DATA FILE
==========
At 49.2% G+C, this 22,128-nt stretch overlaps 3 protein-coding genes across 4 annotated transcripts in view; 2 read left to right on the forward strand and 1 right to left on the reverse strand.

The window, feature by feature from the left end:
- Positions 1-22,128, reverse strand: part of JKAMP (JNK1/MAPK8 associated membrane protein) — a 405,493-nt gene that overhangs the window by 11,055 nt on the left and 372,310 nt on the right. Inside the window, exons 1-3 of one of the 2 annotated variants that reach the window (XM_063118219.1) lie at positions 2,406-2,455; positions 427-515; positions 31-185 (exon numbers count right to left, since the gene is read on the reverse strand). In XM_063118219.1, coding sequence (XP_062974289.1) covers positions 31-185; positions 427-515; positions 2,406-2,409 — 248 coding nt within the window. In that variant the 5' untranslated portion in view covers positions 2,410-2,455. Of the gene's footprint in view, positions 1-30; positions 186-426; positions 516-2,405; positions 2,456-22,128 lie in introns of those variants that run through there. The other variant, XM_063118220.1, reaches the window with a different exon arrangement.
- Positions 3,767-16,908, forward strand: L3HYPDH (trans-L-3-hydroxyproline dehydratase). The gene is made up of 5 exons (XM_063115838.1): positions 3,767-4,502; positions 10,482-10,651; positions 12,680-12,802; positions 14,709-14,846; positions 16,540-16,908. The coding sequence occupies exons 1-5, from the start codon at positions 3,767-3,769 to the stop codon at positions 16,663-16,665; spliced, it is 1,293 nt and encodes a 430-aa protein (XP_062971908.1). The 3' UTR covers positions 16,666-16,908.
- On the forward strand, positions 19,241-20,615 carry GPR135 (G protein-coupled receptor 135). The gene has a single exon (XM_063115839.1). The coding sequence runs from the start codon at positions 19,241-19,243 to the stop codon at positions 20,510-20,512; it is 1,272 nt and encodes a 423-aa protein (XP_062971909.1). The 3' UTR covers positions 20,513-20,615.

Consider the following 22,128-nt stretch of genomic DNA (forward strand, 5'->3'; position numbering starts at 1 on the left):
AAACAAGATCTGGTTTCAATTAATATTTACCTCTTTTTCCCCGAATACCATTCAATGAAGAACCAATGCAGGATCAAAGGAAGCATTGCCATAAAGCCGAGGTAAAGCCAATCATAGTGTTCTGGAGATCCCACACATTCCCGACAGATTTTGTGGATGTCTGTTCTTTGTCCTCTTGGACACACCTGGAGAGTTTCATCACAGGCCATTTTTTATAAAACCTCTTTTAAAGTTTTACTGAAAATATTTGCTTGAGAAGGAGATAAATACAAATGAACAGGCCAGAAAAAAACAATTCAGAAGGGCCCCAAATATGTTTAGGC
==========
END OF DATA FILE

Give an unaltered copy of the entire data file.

At 49.2% G+C, this 22,128-nt stretch overlaps 3 protein-coding genes across 4 annotated transcripts in view; 2 read left to right on the forward strand and 1 right to left on the reverse strand.

The window, feature by feature from the left end:
- Positions 1-22,128, reverse strand: part of JKAMP (JNK1/MAPK8 associated membrane protein) — a 405,493-nt gene that overhangs the window by 11,055 nt on the left and 372,310 nt on the right. Inside the window, exons 1-3 of one of the 2 annotated variants that reach the window (XM_063118219.1) lie at positions 2,406-2,455; positions 427-515; positions 31-185 (exon numbers count right to left, since the gene is read on the reverse strand). In XM_063118219.1, coding sequence (XP_062974289.1) covers positions 31-185; positions 427-515; positions 2,406-2,409 — 248 coding nt within the window. In that variant the 5' untranslated portion in view covers positions 2,410-2,455. Of the gene's footprint in view, positions 1-30; positions 186-426; positions 516-2,405; positions 2,456-22,128 lie in introns of those variants that run through there. The other variant, XM_063118220.1, reaches the window with a different exon arrangement.
- Positions 3,767-16,908, forward strand: L3HYPDH (trans-L-3-hydroxyproline dehydratase). The gene is made up of 5 exons (XM_063115838.1): positions 3,767-4,502; positions 10,482-10,651; positions 12,680-12,802; positions 14,709-14,846; positions 16,540-16,908. The coding sequence occupies exons 1-5, from the start codon at positions 3,767-3,769 to the stop codon at positions 16,663-16,665; spliced, it is 1,293 nt and encodes a 430-aa protein (XP_062971908.1). The 3' UTR covers positions 16,666-16,908.
- On the forward strand, positions 19,241-20,615 carry GPR135 (G protein-coupled receptor 135). The gene has a single exon (XM_063115839.1). The coding sequence runs from the start codon at positions 19,241-19,243 to the stop codon at positions 20,510-20,512; it is 1,272 nt and encodes a 423-aa protein (XP_062971909.1). The 3' UTR covers positions 20,513-20,615.

Consider the following 22,128-nt stretch of genomic DNA (forward strand, 5'->3'; position numbering starts at 1 on the left):
AAACAAGATCTGGTTTCAATTAATATTTACCTCTTTTTCCCCGAATACCATTCAATGAAGAACCAATGCAGGATCAAAGGAAGCATTGCCATAAAGCCGAGGTAAAGCCAATCATAGTGTTCTGGAGATCCCACACATTCCCGACAGATTTTGTGGATGTCTGTTCTTTGTCCTCTTGGACACACCTGGAGAGTTTCATCACAGGCCATTTTTTATAAAACCTCTTTTAAAGTTTTACTGAAAATATTTGCTTGAGAAGGAGATAAATACAAATGAACAGGCCAGAAAAAAACAATTCAGAAGGGCCCCAAATATGTTTAGGC